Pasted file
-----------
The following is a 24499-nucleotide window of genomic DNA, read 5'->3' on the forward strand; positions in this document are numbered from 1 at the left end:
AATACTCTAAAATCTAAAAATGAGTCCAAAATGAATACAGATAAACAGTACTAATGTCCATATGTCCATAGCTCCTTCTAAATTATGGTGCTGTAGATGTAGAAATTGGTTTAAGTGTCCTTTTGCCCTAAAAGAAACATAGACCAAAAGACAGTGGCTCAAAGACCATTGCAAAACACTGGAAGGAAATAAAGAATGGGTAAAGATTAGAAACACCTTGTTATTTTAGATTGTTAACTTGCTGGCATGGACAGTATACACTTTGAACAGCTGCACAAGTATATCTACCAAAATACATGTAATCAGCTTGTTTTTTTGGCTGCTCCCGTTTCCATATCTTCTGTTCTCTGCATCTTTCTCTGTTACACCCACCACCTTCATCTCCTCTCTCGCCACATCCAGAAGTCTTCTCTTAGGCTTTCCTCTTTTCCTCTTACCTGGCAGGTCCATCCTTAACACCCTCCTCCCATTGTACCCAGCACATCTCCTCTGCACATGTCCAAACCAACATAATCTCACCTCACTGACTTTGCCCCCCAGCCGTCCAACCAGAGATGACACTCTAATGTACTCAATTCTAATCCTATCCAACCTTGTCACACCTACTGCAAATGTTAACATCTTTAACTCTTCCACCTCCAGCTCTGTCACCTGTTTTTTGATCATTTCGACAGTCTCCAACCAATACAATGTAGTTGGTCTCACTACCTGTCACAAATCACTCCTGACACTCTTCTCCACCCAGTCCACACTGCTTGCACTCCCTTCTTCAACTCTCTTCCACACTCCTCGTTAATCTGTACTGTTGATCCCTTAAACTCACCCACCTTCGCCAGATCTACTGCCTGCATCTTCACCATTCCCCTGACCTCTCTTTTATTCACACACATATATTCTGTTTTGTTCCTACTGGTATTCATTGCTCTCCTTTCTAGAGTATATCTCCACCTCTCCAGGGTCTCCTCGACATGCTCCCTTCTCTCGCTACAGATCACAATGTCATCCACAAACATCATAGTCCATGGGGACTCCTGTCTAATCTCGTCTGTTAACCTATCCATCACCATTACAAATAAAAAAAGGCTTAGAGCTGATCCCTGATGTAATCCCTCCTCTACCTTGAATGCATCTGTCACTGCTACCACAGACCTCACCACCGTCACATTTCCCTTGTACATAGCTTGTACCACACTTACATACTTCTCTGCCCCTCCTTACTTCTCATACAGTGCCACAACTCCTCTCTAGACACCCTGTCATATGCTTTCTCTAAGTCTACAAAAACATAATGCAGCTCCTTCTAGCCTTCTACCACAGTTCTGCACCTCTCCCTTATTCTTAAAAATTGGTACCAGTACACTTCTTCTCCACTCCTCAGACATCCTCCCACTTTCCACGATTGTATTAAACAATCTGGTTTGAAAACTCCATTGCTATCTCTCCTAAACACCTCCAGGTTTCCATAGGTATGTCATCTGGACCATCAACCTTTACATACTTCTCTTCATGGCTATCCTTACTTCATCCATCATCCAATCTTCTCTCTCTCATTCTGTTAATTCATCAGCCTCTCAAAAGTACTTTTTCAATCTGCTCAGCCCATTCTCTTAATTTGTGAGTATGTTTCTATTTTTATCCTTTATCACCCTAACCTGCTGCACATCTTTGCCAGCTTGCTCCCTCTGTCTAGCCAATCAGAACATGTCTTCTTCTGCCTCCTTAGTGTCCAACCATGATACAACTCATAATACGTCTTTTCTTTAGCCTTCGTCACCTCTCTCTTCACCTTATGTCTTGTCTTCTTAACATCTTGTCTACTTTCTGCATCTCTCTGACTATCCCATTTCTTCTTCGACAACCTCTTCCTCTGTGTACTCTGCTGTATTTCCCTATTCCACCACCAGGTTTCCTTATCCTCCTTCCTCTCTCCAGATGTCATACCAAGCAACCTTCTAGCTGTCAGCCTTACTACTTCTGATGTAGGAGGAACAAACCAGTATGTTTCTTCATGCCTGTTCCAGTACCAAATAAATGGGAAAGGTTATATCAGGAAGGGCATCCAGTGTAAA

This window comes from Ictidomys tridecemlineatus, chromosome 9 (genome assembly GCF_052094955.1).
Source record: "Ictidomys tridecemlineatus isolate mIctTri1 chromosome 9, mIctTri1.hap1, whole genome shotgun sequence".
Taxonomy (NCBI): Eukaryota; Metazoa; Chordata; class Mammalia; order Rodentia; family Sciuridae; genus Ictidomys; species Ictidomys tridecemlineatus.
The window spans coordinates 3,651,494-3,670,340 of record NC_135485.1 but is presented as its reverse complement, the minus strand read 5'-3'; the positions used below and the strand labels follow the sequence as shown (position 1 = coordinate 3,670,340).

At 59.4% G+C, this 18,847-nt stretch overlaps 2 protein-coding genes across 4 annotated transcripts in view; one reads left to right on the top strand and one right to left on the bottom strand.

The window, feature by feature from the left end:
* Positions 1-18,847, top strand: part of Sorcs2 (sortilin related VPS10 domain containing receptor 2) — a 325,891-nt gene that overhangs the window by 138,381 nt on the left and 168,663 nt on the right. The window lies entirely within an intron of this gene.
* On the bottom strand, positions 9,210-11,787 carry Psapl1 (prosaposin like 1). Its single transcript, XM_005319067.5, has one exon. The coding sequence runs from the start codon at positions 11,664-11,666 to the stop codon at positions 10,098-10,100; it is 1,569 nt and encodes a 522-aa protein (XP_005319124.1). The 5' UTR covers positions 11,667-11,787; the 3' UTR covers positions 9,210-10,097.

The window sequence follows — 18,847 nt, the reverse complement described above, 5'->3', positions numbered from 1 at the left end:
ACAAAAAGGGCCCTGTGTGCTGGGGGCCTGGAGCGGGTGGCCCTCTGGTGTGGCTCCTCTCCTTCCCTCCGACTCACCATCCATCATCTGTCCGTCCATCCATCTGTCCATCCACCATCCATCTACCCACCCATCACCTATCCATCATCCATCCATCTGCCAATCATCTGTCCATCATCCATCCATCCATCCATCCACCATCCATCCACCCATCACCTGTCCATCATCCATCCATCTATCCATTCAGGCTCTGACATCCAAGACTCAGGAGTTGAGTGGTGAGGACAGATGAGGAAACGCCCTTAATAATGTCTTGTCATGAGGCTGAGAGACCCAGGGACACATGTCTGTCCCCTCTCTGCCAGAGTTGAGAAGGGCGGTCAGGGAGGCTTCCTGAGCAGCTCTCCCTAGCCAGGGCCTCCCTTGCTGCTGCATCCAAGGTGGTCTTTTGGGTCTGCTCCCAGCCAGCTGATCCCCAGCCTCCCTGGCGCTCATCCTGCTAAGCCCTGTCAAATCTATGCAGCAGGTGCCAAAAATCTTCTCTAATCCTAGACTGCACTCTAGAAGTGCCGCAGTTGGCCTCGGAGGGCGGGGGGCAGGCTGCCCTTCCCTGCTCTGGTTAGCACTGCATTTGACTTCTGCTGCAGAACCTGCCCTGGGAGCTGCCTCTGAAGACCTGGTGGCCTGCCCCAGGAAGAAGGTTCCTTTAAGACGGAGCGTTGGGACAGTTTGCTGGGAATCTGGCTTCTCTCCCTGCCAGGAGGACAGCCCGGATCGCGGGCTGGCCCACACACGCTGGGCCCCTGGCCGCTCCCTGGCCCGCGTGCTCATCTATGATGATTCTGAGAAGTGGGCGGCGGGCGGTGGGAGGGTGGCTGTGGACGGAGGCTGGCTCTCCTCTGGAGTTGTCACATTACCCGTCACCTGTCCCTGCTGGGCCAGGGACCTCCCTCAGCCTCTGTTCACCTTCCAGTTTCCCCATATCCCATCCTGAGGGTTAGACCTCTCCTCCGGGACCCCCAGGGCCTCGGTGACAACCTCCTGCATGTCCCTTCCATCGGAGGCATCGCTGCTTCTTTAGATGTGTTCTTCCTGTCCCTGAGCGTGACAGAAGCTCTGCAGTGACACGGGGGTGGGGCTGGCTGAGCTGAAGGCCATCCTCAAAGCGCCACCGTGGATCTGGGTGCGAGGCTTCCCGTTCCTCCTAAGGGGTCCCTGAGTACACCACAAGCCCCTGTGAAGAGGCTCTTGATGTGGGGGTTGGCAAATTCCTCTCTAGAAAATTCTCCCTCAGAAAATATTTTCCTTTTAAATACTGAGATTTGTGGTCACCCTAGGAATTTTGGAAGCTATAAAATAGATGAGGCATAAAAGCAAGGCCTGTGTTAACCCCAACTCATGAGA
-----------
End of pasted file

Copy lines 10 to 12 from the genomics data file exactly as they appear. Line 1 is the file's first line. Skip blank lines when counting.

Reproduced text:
* On the bottom strand, positions 9,210-11,787 carry Psapl1 (prosaposin like 1). Its single transcript, XM_005319067.5, has one exon. The coding sequence runs from the start codon at positions 11,664-11,666 to the stop codon at positions 10,098-10,100; it is 1,569 nt and encodes a 522-aa protein (XP_005319124.1). The 5' UTR covers positions 11,667-11,787; the 3' UTR covers positions 9,210-10,097.

The window sequence follows — 18,847 nt, the reverse complement described above, 5'->3', positions numbered from 1 at the left end:
ACAAAAAGGGCCCTGTGTGCTGGGGGCCTGGAGCGGGTGGCCCTCTGGTGTGGCTCCTCTCCTTCCCTCCGACTCACCATCCATCATCTGTCCGTCCATCCATCTGTCCATCCACCATCCATCTACCCACCCATCACCTATCCATCATCCATCCATCTGCCAATCATCTGTCCATCATCCATCCATCCATCCATCCACCATCCATCCACCCATCACCTGTCCATCATCCATCCATCTATCCATTCAGGCTCTGACATCCAAGACTCAGGAGTTGAGTGGTGAGGACAGATGAGGAAACGCCCTTAATAATGTCTTGTCATGAGGCTGAGAGACCCAGGGACACATGTCTGTCCCCTCTCTGCCAGAGTTGAGAAGGGCGGTCAGGGAGGCTTCCTGAGCAGCTCTCCCTAGCCAGGGCCTCCCTTGCTGCTGCATCCAAGGTGGTCTTTTGGGTCTGCTCCCAGCCAGCTGATCCCCAGCCTCCCTGGCGCTCATCCTGCTAAGCCCTGTCAAATCTATGCAGCAGGTGCCAAAAATCTTCTCTAATCCTAGACTGCACTCTAGAAGTGCCGCAGTTGGCCTCGGAGGGCGGGGGGCAGGCTGCCCTTCCCTGCTCTGGTTAGCACTGCATTTGACTTCTGCTGCAGAACCTGCCCTGGGAGCTGCCTCTGAAGACCTGGTGGCCTGCCCCAGGAAGAAGGTTCCTTTAAGACGGAGCGTTGGGACAGTTTGCTGGGAATCTGGCTTCTCTCCCTGCCAGGAGGACAGCCCGGATCGCGGGCTGGCCCACACACGCTGGGCCCCTGGCCGCTCCCTGGCCCGCGTGCTCATCTATGATGATTCTGAGAAGTGGGCGGCGGGCGGTGGGAGGGTGGCTGTGGACGGAGGCTGGCTCTCCTCTGGAGTTGTCACATTACCCGTCACCTGTCCCTGCTGGGCCAGGGACCTCCCTCAGCCTCTGTTCACCTTCCAGTTTCCCCATATCCCATCCTGAGGGTTAGACCTCTCCTCCGGGACCCCCAGGGCCTCGGTGACAACCTCCTGCATGTCCCTTCCATCGGAGGCATCGCTGCTTCTTTAGATGTGTTCTTCCTGTCCCTGAGCGTGACAGAAGCTCTGCAGTGACACGGGGGTGGGGCTGGCTGAGCTGAAGGCCATCCTCAAAGCGCCACCGTGGATCTGGGTGCGAGGCTTCCCGTTCCTCCTAAGGGGTCCCTGAGTACACCACAAGCCCCTGTGAAGAGGCTCTTGATGTGGGGGTTGGCAAATTCCTCTCTAGAAAATTCTCCCTCAGAAAATATTTTCCTTTTAAATACTGAGATTTGTGGTCACCCTAGGAATTTTGGAAGCTATAAAATAGATGAGGCATAAAAGCAAGGCCTGTGTTAACCCCAACTCATGAGA